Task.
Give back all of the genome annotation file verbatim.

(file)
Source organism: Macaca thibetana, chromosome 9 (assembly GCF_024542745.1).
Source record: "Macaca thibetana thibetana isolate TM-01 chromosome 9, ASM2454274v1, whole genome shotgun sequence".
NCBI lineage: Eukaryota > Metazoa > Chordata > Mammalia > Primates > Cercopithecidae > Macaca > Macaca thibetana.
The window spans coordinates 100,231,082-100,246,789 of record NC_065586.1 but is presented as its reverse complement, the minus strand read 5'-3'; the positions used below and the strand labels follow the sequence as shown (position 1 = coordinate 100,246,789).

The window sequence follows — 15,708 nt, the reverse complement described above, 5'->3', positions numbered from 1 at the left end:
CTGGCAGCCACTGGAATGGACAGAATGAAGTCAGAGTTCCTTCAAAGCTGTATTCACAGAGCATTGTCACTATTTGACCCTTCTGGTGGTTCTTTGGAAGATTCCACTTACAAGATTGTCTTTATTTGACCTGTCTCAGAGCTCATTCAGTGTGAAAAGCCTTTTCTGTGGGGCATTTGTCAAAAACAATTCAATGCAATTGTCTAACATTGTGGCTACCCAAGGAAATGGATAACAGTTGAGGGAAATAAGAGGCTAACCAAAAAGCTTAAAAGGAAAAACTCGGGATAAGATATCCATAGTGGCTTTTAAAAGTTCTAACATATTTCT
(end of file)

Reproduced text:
Source organism: Macaca thibetana, chromosome 9 (assembly GCF_024542745.1).
Source record: "Macaca thibetana thibetana isolate TM-01 chromosome 9, ASM2454274v1, whole genome shotgun sequence".
NCBI lineage: Eukaryota > Metazoa > Chordata > Mammalia > Primates > Cercopithecidae > Macaca > Macaca thibetana.
The window spans coordinates 100,231,082-100,246,789 of record NC_065586.1 but is presented as its reverse complement, the minus strand read 5'-3'; the positions used below and the strand labels follow the sequence as shown (position 1 = coordinate 100,246,789).

The window sequence follows — 15,708 nt, the reverse complement described above, 5'->3', positions numbered from 1 at the left end:
CTGGCAGCCACTGGAATGGACAGAATGAAGTCAGAGTTCCTTCAAAGCTGTATTCACAGAGCATTGTCACTATTTGACCCTTCTGGTGGTTCTTTGGAAGATTCCACTTACAAGATTGTCTTTATTTGACCTGTCTCAGAGCTCATTCAGTGTGAAAAGCCTTTTCTGTGGGGCATTTGTCAAAAACAATTCAATGCAATTGTCTAACATTGTGGCTACCCAAGGAAATGGATAACAGTTGAGGGAAATAAGAGGCTAACCAAAAAGCTTAAAAGGAAAAACTCGGGATAAGATATCCATAGTGGCTTTTAAAAGTTCTAACATATTTCT